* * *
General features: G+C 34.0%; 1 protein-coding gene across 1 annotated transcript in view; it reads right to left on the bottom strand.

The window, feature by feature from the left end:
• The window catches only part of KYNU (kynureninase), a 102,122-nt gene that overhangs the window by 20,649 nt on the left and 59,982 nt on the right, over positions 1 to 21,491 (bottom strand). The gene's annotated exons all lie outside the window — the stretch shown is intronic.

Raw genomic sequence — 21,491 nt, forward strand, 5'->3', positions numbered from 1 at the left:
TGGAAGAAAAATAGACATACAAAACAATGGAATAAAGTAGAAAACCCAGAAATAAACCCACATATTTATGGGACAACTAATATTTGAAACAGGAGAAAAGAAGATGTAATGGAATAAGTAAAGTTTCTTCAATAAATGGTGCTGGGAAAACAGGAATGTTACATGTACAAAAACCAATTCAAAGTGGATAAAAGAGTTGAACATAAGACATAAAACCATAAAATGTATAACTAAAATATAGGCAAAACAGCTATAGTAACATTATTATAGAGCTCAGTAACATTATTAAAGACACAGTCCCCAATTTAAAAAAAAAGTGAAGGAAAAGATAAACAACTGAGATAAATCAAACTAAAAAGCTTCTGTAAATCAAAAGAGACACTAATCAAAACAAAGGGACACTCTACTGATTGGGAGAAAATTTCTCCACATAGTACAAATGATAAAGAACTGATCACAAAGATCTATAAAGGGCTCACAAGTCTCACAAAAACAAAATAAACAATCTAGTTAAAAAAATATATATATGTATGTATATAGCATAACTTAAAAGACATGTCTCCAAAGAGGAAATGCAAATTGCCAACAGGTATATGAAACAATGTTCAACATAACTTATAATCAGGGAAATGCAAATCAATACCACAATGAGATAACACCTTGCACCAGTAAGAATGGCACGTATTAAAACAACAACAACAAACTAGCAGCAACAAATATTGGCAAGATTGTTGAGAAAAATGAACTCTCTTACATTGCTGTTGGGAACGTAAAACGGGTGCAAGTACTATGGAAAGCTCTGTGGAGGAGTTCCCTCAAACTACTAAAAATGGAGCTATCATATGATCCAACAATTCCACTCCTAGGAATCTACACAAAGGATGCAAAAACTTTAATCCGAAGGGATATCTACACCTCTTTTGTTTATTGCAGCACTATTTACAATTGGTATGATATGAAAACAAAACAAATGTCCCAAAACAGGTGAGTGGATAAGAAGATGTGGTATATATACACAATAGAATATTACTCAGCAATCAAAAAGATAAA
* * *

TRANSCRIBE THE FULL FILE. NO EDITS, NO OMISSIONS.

General features: G+C 34.0%; 1 protein-coding gene across 1 annotated transcript in view; it reads right to left on the bottom strand.

The window, feature by feature from the left end:
• The window catches only part of KYNU (kynureninase), a 102,122-nt gene that overhangs the window by 20,649 nt on the left and 59,982 nt on the right, over positions 1 to 21,491 (bottom strand). The gene's annotated exons all lie outside the window — the stretch shown is intronic.

Raw genomic sequence — 21,491 nt, forward strand, 5'->3', positions numbered from 1 at the left:
TGGAAGAAAAATAGACATACAAAACAATGGAATAAAGTAGAAAACCCAGAAATAAACCCACATATTTATGGGACAACTAATATTTGAAACAGGAGAAAAGAAGATGTAATGGAATAAGTAAAGTTTCTTCAATAAATGGTGCTGGGAAAACAGGAATGTTACATGTACAAAAACCAATTCAAAGTGGATAAAAGAGTTGAACATAAGACATAAAACCATAAAATGTATAACTAAAATATAGGCAAAACAGCTATAGTAACATTATTATAGAGCTCAGTAACATTATTAAAGACACAGTCCCCAATTTAAAAAAAAAGTGAAGGAAAAGATAAACAACTGAGATAAATCAAACTAAAAAGCTTCTGTAAATCAAAAGAGACACTAATCAAAACAAAGGGACACTCTACTGATTGGGAGAAAATTTCTCCACATAGTACAAATGATAAAGAACTGATCACAAAGATCTATAAAGGGCTCACAAGTCTCACAAAAACAAAATAAACAATCTAGTTAAAAAAATATATATATGTATGTATATAGCATAACTTAAAAGACATGTCTCCAAAGAGGAAATGCAAATTGCCAACAGGTATATGAAACAATGTTCAACATAACTTATAATCAGGGAAATGCAAATCAATACCACAATGAGATAACACCTTGCACCAGTAAGAATGGCACGTATTAAAACAACAACAACAAACTAGCAGCAACAAATATTGGCAAGATTGTTGAGAAAAATGAACTCTCTTACATTGCTGTTGGGAACGTAAAACGGGTGCAAGTACTATGGAAAGCTCTGTGGAGGAGTTCCCTCAAACTACTAAAAATGGAGCTATCATATGATCCAACAATTCCACTCCTAGGAATCTACACAAAGGATGCAAAAACTTTAATCCGAAGGGATATCTACACCTCTTTTGTTTATTGCAGCACTATTTACAATTGGTATGATATGAAAACAAAACAAATGTCCCAAAACAGGTGAGTGGATAAGAAGATGTGGTATATATACACAATAGAATATTACTCAGCAATCAAAAAGATAAA